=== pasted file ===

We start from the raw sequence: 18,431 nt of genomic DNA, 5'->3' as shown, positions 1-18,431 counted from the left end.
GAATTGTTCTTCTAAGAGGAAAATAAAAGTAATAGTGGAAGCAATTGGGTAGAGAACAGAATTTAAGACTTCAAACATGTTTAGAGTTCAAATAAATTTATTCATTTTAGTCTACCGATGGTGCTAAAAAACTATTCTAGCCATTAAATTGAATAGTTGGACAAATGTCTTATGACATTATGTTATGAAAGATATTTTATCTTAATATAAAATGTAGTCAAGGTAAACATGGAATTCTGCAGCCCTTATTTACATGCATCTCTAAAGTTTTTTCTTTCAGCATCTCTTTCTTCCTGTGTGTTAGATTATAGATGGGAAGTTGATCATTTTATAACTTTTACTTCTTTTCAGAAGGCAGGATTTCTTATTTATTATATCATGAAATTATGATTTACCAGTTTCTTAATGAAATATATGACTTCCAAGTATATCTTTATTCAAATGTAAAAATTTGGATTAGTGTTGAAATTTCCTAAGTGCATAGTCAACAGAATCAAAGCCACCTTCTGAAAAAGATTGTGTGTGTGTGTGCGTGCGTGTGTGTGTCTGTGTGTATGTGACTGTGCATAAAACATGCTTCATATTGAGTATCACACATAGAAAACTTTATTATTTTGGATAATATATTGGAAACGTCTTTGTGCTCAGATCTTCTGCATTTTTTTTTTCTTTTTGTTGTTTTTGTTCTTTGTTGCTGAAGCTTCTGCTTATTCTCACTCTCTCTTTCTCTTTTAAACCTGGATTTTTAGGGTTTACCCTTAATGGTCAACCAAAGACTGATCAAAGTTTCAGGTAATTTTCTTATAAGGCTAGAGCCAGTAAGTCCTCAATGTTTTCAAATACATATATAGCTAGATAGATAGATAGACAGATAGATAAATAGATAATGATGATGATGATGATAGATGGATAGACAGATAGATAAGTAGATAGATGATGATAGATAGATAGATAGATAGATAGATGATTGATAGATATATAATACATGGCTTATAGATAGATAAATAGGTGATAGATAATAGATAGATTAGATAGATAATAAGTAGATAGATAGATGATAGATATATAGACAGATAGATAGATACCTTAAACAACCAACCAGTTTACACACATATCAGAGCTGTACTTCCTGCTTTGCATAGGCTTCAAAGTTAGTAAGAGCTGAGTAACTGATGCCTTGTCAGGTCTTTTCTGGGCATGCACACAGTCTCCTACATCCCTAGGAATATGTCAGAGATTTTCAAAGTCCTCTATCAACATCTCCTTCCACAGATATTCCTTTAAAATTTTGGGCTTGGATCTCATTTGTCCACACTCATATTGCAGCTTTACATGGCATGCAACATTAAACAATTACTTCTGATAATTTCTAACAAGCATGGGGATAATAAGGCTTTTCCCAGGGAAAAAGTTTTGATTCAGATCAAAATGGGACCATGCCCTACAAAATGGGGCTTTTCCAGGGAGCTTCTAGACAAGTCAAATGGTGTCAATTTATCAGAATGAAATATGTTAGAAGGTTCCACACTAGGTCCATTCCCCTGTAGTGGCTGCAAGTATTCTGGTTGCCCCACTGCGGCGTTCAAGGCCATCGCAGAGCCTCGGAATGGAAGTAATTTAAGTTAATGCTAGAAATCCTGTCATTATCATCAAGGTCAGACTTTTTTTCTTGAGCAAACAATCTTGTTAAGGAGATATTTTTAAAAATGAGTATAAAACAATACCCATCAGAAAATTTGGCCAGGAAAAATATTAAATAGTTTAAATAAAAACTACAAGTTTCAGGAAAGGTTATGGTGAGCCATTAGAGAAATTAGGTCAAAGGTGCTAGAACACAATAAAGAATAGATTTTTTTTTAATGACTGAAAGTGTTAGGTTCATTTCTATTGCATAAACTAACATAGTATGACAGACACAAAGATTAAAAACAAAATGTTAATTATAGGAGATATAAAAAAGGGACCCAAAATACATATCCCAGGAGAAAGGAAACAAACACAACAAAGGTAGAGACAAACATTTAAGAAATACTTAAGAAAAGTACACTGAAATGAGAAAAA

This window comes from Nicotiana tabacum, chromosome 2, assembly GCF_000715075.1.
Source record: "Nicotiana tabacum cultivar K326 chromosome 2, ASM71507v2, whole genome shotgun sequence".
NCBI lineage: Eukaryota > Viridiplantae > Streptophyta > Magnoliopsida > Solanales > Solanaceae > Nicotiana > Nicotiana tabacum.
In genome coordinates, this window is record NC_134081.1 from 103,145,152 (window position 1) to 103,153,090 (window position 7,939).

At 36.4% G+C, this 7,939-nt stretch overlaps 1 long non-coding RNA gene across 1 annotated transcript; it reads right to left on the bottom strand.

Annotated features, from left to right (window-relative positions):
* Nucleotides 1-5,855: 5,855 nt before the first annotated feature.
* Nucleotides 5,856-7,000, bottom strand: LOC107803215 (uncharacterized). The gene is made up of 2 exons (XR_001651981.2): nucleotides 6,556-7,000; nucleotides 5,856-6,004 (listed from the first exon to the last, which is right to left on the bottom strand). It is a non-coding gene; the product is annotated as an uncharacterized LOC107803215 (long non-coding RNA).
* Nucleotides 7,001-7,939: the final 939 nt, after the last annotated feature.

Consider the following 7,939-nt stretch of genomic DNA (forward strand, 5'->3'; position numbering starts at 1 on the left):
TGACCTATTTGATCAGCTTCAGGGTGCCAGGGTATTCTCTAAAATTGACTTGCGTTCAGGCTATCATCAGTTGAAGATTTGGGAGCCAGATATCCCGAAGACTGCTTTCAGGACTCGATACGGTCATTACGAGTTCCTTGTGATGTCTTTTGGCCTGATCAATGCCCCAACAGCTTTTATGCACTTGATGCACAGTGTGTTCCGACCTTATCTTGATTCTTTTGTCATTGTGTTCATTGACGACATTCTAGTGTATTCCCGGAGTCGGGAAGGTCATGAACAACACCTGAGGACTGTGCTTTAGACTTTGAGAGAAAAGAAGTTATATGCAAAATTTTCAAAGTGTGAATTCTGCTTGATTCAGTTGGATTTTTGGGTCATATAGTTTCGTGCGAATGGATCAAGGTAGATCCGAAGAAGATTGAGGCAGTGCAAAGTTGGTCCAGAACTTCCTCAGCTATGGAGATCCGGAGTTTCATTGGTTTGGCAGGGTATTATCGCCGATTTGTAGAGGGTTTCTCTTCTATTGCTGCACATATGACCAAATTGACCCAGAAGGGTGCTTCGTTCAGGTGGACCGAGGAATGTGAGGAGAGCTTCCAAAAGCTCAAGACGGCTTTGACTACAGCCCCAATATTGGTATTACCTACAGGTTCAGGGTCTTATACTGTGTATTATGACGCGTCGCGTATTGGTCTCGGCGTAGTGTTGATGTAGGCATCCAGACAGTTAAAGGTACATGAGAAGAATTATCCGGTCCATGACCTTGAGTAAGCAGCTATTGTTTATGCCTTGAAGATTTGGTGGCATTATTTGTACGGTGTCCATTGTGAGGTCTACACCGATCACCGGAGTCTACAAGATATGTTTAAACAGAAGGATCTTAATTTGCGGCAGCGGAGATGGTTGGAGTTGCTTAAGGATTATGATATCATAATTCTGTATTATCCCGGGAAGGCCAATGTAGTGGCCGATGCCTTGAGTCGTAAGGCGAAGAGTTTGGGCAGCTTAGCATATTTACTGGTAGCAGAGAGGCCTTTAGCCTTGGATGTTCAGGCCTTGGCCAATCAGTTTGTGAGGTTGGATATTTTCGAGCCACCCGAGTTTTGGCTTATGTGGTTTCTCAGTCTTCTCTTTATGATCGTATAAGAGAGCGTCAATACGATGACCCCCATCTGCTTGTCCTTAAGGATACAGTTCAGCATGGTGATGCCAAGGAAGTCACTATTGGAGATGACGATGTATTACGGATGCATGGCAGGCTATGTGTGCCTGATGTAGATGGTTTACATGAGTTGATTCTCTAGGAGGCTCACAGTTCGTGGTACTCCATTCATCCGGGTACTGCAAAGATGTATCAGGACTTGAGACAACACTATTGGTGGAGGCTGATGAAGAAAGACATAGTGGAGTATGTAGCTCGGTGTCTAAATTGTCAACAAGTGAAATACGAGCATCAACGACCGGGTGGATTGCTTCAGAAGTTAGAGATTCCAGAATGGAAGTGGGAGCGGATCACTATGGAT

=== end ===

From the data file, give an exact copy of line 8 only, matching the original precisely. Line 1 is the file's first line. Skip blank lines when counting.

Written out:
Annotated features, from left to right (window-relative positions):